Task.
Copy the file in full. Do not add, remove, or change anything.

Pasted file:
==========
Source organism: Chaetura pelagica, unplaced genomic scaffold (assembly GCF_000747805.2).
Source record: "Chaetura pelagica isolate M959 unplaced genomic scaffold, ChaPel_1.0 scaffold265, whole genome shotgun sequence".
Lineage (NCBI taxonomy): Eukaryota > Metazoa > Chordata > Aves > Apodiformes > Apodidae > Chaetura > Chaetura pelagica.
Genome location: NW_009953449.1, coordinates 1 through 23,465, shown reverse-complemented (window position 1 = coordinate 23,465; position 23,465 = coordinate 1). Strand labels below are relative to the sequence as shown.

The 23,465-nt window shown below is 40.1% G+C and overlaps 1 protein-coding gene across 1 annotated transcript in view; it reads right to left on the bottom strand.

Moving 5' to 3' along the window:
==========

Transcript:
Source organism: Chaetura pelagica, unplaced genomic scaffold (assembly GCF_000747805.2).
Source record: "Chaetura pelagica isolate M959 unplaced genomic scaffold, ChaPel_1.0 scaffold265, whole genome shotgun sequence".
Lineage (NCBI taxonomy): Eukaryota > Metazoa > Chordata > Aves > Apodiformes > Apodidae > Chaetura > Chaetura pelagica.
Genome location: NW_009953449.1, coordinates 1 through 23,465, shown reverse-complemented (window position 1 = coordinate 23,465; position 23,465 = coordinate 1). Strand labels below are relative to the sequence as shown.

The 23,465-nt window shown below is 40.1% G+C and overlaps 1 protein-coding gene across 1 annotated transcript in view; it reads right to left on the bottom strand.

Moving 5' to 3' along the window: